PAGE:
3. Ask for Forgiveness – Identify an opportunity that your team isn’t tackling but could be very valuable for the organization. Then go kill it. Come back and present the opportunity, show how you tackled it, and the amazing result. Apologize if they were bothered by your approach and explain you just wanted to try something before trying to make it official. This will show that you’re proactive, looking for ways to help the organization, and are looking for professional growth. And make sure you don’t try to turn it into an ask for a raise or bonus immediately, or you’ll look selfish. If it goes well, keep finding opportunities and grow your role. Then get that raise!

I’ve used approach 3 throughout my career and it’s never been an issue, even with severe micromanagers. I’ve been told that they wished I hadn’t made the decision a few times but nothing that harmed my reviews or growth.

Good luck!

Posted in Q&A

Q&A: How do you deal with an insubordinate “employee” you want to keep?

The simple way to prevent this in the future is the hardest: have an honest conversation about their performance and attitude.

Often times people are not aware of the impact they are having on the organization because nobody has ever told them. They also aren’t fully aware of the boundaries and how they are violating them.

Sitting down and being direct but open-minded is the best approach. Tell them what you’re seeing and ask why they think this is happening. Then reset expectations. Then follow-up.

If that doesn’t fix the situation, then it’s time to part ways.

Q&A: What are the best ways to build an extremely strong company culture?

With “great” being a subjective term I’ll avoid being prescriptive in my answer in terms of “what” the culture should be but will be prescriptive in “how” you can do it. There are many effective formulas, but the one below is nice and easy.

  1. As with any initiative and goal you need to start with a clear vision in your mind of what this great company culture should look like. It needs to be so clear to you that you could practically paint a picture of it. The slightest mist in your mind becomes a choking fog in the mind of the rest of the organization.
  2. Identify behaviors that would take place in this ideal culture. Most people refer to these as Core Values, but you can call them whatever you’d like. Make sure these are the behaviors you really want to see. Think about not only the good side, but the bad side of these behaviors. For instance, if you want passionate people you need to remember that passion can lead to emotional disagreements. Are you willing to support people when the “negative” aspect of a core value comes out?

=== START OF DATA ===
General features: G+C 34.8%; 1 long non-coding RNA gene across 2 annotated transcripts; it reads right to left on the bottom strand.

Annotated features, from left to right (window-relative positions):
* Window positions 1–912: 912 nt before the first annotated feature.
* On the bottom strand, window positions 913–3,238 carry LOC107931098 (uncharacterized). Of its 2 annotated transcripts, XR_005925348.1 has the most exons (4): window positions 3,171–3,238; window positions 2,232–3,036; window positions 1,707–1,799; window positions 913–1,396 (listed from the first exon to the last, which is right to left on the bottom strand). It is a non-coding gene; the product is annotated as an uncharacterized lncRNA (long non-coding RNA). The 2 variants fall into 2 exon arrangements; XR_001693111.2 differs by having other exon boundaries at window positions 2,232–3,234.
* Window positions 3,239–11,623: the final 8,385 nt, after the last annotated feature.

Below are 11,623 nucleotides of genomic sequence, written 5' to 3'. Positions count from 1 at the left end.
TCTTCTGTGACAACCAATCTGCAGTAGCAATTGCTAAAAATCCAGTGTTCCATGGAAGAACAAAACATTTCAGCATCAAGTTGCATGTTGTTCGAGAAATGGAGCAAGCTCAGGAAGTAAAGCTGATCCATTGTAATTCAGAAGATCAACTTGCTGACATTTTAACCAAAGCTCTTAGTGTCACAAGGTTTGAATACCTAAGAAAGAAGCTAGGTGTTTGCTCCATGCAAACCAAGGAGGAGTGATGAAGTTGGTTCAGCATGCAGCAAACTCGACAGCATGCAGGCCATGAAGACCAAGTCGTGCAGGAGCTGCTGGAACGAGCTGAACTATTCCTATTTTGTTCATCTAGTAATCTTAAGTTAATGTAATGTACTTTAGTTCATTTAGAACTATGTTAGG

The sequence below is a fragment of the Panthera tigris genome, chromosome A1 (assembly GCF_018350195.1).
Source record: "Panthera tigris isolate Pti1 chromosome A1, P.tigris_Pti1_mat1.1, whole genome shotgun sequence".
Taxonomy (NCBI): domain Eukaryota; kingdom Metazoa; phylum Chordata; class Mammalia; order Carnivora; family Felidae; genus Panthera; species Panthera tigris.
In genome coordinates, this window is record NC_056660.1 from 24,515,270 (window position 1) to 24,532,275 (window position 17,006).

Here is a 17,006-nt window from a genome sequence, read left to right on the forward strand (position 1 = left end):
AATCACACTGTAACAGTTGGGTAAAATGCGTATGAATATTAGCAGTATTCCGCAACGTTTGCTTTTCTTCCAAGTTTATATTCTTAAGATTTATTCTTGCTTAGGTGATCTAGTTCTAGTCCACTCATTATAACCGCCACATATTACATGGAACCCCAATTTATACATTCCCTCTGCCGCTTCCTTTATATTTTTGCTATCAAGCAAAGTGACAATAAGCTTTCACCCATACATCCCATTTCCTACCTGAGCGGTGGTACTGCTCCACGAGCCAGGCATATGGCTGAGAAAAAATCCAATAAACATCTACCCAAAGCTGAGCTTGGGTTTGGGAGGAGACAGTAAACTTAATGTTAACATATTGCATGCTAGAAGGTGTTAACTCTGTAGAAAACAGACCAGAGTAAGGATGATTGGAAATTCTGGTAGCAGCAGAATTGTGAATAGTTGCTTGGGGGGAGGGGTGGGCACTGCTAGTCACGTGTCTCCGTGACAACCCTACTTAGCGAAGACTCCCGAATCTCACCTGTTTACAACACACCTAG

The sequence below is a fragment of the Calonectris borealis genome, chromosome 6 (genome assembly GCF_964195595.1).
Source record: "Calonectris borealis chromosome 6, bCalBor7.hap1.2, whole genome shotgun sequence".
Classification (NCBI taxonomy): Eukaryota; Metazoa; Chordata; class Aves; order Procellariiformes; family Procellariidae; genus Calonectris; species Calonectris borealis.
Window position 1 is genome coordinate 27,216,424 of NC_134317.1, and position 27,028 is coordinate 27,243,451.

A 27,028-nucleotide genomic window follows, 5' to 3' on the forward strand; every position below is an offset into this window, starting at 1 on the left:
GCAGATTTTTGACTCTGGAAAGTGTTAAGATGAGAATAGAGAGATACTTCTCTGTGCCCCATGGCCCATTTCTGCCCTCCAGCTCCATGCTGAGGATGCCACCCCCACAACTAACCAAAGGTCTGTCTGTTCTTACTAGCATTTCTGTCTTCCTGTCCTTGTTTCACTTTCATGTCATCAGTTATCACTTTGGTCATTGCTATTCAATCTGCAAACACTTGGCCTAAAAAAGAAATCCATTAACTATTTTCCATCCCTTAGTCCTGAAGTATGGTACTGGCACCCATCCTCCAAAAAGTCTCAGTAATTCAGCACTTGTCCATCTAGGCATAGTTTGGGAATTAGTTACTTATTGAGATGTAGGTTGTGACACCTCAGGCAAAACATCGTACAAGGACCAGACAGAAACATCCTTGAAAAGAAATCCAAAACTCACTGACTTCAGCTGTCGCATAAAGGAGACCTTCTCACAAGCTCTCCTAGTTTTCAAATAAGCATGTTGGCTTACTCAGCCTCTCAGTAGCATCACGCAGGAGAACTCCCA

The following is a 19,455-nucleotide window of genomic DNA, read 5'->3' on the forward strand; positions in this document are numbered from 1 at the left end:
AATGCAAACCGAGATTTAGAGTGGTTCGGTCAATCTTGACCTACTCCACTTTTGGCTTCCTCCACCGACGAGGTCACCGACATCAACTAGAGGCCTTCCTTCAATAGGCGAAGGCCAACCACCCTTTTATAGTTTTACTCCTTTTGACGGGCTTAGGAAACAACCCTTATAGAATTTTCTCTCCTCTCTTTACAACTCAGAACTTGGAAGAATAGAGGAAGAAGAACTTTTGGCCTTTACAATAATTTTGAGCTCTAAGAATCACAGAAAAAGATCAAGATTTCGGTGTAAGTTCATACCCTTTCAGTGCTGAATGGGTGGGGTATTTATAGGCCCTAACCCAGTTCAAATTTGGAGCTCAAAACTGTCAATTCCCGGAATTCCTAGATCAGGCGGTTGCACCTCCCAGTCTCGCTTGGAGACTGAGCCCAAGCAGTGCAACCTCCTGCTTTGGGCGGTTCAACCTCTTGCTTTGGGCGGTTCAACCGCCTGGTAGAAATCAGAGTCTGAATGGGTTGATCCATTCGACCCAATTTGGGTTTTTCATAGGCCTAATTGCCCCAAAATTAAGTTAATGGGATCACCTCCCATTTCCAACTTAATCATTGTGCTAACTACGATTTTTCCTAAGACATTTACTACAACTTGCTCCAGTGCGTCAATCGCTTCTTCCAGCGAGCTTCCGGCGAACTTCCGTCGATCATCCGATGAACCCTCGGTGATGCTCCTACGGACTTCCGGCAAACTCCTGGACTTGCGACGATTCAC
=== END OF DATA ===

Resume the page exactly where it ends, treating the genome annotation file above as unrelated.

3. Take these behaviors and rate your people on each one from a scale of 1–5 or 1–10 (or just have a yes/no rating). If you find that most of your people are demonstrating these behaviors, great! If you find the opposite being true, you may need to go back to step one. You hired these people but they don’t align with what you want. So either you need to replace them (and change your hiring process) or you need to change the vision.
  4. Once you have behaviors that you’re fully comfortable with you should immediately start recognizing people when they demonstrate the behaviors. A simple “Hey Maria, I really liked when you XXXX the other day” goes a long way, especially when you’re consistent about it.
  5. After being intentional for a month or so about giving positive feedback, you can make your “official” announcement about the behaviors if you’d like. Because you’ve been encouraging people already, they will see that the behaviors are real and something you’re already serious about. This is much preferred to the idea of making an “official” announcement and then becoming intentional.
  6. Continue step 4 from now until you die. When you have meetings or 1:1s with managers and people who report to you make sure you’re asking them for instances where they’re seeing their people demonstrate these behaviors. Ask them if they’ve recognized that person and, regardless of whether or not they have, make sure you do it.

The biggest stumbling block I’ve seen is being so focused on outcomes that a person or team can be discouraged because, although they demonstrated every behavior you’d want to see, the outcome was a “failure” and the leadership fails to acknowledge their efforts. You can mitigate this by asking “did our actions align with our desired behaviors?” If so make sure to still recognize the team and take the approach of “we did a great job of XXX but obviously the outcome isn’t what we were hoping for”.

The other big stumbling block is not being willing to fire someone when it’s clear they’re not aligned with your values because they’re “productive”. They may be producing good outcomes but you’re putting profits over culture. In this scenario you’re being inauthentic about what you want to see in your culture. This is the quickest way to lose credibility.

I hope this is helpful and would love to know what you decide on.